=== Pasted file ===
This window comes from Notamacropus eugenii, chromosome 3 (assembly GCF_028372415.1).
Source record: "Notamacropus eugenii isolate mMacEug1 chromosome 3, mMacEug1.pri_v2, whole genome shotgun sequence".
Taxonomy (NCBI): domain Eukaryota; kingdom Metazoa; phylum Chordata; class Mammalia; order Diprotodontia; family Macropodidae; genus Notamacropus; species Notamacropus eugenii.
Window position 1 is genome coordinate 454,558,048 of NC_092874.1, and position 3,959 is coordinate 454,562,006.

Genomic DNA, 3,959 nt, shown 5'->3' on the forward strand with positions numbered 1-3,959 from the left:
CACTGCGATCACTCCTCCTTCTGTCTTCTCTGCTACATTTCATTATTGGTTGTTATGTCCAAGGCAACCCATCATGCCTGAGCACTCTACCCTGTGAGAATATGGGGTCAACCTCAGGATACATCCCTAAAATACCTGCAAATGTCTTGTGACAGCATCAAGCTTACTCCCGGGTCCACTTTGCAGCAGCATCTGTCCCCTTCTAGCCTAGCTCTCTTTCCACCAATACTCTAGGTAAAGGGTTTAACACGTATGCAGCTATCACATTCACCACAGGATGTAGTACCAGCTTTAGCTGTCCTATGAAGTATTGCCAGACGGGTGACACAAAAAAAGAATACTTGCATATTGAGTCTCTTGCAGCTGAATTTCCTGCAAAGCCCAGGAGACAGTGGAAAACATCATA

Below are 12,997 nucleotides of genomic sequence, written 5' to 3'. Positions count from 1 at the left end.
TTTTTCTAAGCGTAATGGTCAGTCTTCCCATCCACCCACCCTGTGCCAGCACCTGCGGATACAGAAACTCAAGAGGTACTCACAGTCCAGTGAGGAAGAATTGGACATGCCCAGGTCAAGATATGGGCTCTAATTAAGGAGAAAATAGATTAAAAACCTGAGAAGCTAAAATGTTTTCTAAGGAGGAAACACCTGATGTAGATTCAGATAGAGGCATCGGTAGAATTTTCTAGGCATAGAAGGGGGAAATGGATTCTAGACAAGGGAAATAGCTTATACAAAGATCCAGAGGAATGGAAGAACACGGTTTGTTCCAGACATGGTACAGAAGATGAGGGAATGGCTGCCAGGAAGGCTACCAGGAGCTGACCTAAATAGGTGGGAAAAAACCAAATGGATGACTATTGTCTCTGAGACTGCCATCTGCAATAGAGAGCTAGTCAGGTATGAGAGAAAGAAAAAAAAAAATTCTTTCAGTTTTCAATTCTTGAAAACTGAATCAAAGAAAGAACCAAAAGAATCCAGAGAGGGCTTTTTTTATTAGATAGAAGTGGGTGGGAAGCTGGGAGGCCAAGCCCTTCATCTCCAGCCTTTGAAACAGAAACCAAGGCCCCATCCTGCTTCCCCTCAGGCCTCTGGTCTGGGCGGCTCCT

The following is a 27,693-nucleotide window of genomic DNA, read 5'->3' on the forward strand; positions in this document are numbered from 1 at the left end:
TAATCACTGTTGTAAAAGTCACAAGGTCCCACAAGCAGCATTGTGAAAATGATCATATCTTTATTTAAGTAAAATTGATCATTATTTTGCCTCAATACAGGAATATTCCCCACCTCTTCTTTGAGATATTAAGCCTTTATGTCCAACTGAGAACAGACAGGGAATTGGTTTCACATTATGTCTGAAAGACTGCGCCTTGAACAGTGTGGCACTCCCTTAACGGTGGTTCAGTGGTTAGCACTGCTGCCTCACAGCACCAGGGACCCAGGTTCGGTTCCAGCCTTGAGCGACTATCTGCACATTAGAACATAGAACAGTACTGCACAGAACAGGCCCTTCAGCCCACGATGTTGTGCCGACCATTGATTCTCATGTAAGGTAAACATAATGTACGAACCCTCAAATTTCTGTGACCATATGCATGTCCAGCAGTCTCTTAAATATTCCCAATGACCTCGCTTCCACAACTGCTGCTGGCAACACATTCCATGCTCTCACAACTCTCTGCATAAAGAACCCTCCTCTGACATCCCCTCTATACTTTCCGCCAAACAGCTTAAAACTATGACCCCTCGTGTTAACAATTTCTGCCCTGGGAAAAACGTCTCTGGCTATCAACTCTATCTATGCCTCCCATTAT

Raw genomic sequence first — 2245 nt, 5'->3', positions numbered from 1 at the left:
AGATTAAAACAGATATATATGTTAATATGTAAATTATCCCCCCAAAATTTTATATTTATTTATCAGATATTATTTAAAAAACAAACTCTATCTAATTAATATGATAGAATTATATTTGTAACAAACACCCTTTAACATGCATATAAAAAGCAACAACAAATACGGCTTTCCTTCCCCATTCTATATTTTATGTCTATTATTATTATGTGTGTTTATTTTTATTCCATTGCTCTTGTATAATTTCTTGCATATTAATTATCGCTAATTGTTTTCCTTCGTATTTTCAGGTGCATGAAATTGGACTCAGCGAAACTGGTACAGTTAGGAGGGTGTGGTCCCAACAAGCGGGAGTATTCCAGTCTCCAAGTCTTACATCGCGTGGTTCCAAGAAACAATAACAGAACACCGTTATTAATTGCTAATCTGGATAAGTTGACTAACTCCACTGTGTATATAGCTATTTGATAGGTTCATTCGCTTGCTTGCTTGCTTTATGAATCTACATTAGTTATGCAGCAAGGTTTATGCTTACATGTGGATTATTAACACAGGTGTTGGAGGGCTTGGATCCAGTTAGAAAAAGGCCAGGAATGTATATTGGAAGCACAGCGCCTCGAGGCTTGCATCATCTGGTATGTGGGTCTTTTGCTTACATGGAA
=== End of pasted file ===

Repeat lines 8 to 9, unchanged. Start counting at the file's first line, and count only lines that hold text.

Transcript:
TTTTTCTAAGCGTAATGGTCAGTCTTCCCATCCACCCACCCTGTGCCAGCACCTGCGGATACAGAAACTCAAGAGGTACTCACAGTCCAGTGAGGAAGAATTGGACATGCCCAGGTCAAGATATGGGCTCTAATTAAGGAGAAAATAGATTAAAAACCTGAGAAGCTAAAATGTTTTCTAAGGAGGAAACACCTGATGTAGATTCAGATAGAGGCATCGGTAGAATTTTCTAGGCATAGAAGGGGGAAATGGATTCTAGACAAGGGAAATAGCTTATACAAAGATCCAGAGGAATGGAAGAACACGGTTTGTTCCAGACATGGTACAGAAGATGAGGGAATGGCTGCCAGGAAGGCTACCAGGAGCTGACCTAAATAGGTGGGAAAAAACCAAATGGATGACTATTGTCTCTGAGACTGCCATCTGCAATAGAGAGCTAGTCAGGTATGAGAGAAAGAAAAAAAAAAATTCTTTCAGTTTTCAATTCTTGAAAACTGAATCAAAGAAAGAACCAAAAGAATCCAGAGAGGGCTTTTTTTATTAGATAGAAGTGGGTGGGAAGCTGGGAGGCCAAGCCCTTCATCTCCAGCCTTTGAAACAGAAACCAAGGCCCCATCCTGCTTCCCCTCAGGCCTCTGGTCTGGGCGGCTCCT

The following is a 27,693-nucleotide window of genomic DNA, read 5'->3' on the forward strand; positions in this document are numbered from 1 at the left end: